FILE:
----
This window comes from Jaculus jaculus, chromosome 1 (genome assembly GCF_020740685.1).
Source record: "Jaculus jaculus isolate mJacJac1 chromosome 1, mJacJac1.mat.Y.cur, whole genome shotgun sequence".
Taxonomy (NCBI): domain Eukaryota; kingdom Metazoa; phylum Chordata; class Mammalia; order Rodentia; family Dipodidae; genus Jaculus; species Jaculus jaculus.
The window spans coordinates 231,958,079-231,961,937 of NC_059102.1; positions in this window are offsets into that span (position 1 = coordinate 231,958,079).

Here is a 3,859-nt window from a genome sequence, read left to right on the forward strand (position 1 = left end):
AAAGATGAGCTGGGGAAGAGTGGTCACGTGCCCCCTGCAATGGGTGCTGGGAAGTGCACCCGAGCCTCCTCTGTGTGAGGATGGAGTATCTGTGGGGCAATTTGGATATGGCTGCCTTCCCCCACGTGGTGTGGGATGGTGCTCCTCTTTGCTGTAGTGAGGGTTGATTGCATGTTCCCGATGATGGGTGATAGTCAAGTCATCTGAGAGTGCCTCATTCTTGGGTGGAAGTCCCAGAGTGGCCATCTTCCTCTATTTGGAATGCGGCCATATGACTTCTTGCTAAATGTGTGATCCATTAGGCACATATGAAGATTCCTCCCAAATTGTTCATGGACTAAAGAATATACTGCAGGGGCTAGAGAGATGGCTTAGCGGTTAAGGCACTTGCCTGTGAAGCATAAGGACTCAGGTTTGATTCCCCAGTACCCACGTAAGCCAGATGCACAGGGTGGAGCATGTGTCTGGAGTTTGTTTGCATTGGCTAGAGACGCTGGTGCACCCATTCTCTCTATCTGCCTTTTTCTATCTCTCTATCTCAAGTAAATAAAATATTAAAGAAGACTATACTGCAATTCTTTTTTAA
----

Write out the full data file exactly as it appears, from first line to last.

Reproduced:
This window comes from Jaculus jaculus, chromosome 1 (genome assembly GCF_020740685.1).
Source record: "Jaculus jaculus isolate mJacJac1 chromosome 1, mJacJac1.mat.Y.cur, whole genome shotgun sequence".
Taxonomy (NCBI): domain Eukaryota; kingdom Metazoa; phylum Chordata; class Mammalia; order Rodentia; family Dipodidae; genus Jaculus; species Jaculus jaculus.
The window spans coordinates 231,958,079-231,961,937 of NC_059102.1; positions in this window are offsets into that span (position 1 = coordinate 231,958,079).

Here is a 3,859-nt window from a genome sequence, read left to right on the forward strand (position 1 = left end):
AAAGATGAGCTGGGGAAGAGTGGTCACGTGCCCCCTGCAATGGGTGCTGGGAAGTGCACCCGAGCCTCCTCTGTGTGAGGATGGAGTATCTGTGGGGCAATTTGGATATGGCTGCCTTCCCCCACGTGGTGTGGGATGGTGCTCCTCTTTGCTGTAGTGAGGGTTGATTGCATGTTCCCGATGATGGGTGATAGTCAAGTCATCTGAGAGTGCCTCATTCTTGGGTGGAAGTCCCAGAGTGGCCATCTTCCTCTATTTGGAATGCGGCCATATGACTTCTTGCTAAATGTGTGATCCATTAGGCACATATGAAGATTCCTCCCAAATTGTTCATGGACTAAAGAATATACTGCAGGGGCTAGAGAGATGGCTTAGCGGTTAAGGCACTTGCCTGTGAAGCATAAGGACTCAGGTTTGATTCCCCAGTACCCACGTAAGCCAGATGCACAGGGTGGAGCATGTGTCTGGAGTTTGTTTGCATTGGCTAGAGACGCTGGTGCACCCATTCTCTCTATCTGCCTTTTTCTATCTCTCTATCTCAAGTAAATAAAATATTAAAGAAGACTATACTGCAATTCTTTTTTAA